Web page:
I’m not a therapist!
Someone who saw the “Inherent Worth and Dignity” exhibit at Art Intersection in Gilbert, AZ asked if I could move the exhibit to City Hall in Toronto, Canada. I agreed and we began planning. As part of the deal, he asked if I would be willing to be the keynote speaker at a Canadian association of therapists annual conference in Toronto that was to be held while I was there.
I was puzzled. “Why? I’m not a therapist!”, I asked. Some of the therapists had seen my portraits in our “Inherent Worth and Dignity” book and found them compelling. They wanted to know how long it took for me to get the men to drop the ‘mask’…the mask that protects our vulnerability…and reveal a more authentic and affectionate face. I was stunned by the question. “Well”, I said, “about 20 minutes”. It turns out that it takes a lot longer for therapists to get to that point of vulnerability…sometimes weeks of hourly meetings.
They were interested in what I was doing to get that intimacy so quickly.
It took a few weeks of deeper reflection to come up with an answer. I wrote the speech. I never gave it. The Toronto invitation was withdrawn when the Mayoral election became contentious. The exhibit was to have been in Toronto City Hall with the Mayor sponsoring the events. Homelessness had become a front and center issue in Toronto and the exhibit was to foster a better dialogue on the issues.
The speech highlighted an idea that emerged out of work I do with high tech and science executives to develop more empathy and personal warmth. I point out to them that a major driver of relationships revolves around how you see status. If you look at the community you live or work in, you are aware of what value each person brings. You have a sense, as with a deck of cards, that there are people of low value and people of high value…”2″ through “King” if you leave aside the confusing value of aces and jokers for a moment.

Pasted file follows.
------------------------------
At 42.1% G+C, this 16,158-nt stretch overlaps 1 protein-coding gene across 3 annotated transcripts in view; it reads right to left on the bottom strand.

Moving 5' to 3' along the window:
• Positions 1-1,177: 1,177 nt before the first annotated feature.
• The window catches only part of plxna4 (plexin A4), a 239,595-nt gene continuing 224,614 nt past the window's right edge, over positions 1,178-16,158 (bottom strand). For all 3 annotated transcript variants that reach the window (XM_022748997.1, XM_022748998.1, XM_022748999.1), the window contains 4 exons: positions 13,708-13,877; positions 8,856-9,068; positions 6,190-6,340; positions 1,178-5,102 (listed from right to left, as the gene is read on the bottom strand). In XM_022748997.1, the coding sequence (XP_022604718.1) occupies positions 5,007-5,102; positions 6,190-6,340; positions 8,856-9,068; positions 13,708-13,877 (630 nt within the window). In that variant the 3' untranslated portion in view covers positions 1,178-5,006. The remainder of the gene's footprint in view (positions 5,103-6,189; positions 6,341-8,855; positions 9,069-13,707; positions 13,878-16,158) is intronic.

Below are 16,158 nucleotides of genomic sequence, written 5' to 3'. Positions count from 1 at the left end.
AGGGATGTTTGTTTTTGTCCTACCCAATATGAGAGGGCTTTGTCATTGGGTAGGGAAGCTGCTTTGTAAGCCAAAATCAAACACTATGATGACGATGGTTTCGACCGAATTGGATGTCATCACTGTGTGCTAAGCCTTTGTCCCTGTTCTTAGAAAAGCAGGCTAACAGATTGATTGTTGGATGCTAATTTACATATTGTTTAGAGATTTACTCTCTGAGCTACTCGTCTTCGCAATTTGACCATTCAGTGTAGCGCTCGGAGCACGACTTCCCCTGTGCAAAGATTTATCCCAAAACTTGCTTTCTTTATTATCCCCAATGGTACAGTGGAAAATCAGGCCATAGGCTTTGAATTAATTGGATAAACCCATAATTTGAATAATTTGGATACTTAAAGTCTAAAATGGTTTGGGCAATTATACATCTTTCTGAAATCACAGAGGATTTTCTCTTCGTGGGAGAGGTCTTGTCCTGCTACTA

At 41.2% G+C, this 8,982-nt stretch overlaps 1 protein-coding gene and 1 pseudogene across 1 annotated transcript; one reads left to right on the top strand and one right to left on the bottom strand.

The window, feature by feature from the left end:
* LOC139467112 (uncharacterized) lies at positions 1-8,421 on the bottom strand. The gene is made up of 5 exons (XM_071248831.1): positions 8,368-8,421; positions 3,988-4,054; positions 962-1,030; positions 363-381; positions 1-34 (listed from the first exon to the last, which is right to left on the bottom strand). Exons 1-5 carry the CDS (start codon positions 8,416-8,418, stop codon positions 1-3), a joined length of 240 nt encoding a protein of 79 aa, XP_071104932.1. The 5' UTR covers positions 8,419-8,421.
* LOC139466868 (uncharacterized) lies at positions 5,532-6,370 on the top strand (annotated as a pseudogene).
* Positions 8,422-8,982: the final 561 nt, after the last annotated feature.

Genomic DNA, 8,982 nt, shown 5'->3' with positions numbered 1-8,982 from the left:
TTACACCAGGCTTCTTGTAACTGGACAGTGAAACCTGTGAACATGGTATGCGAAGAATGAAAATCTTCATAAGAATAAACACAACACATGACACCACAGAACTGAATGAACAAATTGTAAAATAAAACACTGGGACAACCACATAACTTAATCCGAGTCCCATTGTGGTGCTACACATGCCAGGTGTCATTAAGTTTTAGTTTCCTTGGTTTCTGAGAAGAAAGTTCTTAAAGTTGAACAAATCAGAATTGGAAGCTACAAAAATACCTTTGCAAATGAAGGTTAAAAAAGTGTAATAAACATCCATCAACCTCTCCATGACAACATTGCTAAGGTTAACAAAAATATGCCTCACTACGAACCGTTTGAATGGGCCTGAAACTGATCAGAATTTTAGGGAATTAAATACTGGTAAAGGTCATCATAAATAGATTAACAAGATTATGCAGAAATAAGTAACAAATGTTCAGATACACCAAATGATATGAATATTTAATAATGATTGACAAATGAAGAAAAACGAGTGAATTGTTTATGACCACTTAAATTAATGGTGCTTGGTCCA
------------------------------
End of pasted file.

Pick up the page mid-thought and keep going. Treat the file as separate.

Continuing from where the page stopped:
It’s about how you handle status
Homeless people are mostly seen as “2’s”…draining value… and key money makers or policy makers are seen as royalty…queens and kings. You can’t help but see that status structure no matter how much you don’t like the idea of status in society. But, it’s a tragic mistake to treat people differently because of their status. Value to the community is a rank order, but value in the eyes of god or in the eyes of the universe is a constant. You have to choose which order you deploy as you interact with people.
The ‘Golden Rule’ rules
Nearly every major religion and philosophy has been advocating the “Golden Rule” for over 2,400 years…since the Axial Age. “Treat other people they way you want to be treated”. It’s a foundational principle. We don’t like people who weaponize status. We don’t like people who abuse, even micro-abuse, below them. We don’t like people who suck up to those above them. Social justice is the moral of almost every story.
So, what am I doing? I’m carrying myself like a “10”. I’m not royalty, but I don’t need to project false humility either. And, no matter what the status of the people I encounter, I see past the status and treat them like a “10”. I don’t suck up to the big dogs and I don’t ignore those who are struggling. I try to give equal time, equal attention, equal curiosity, and equal affection regardless of value to society.
I don’t always succeed of course. I get in my own way with the daily barrage of distractions, misplaced priorities, and personal insecurities…but, when I have a camera in my hand, I’m so focused and in the moment. A camera, in the hands of a portrait photographer is a licence to look at another person without the normal social constraints. I can stare. I can look for beauty. I can look for pain. I can comment on the client’s features. I can direct. I can get enthusiastic…even euphoric about what I’m seeing emerge. It’s contagious. The subject feels it and emerges more…and I get more vocal…until we see yet another facet of the soul. Click! It’s a dance.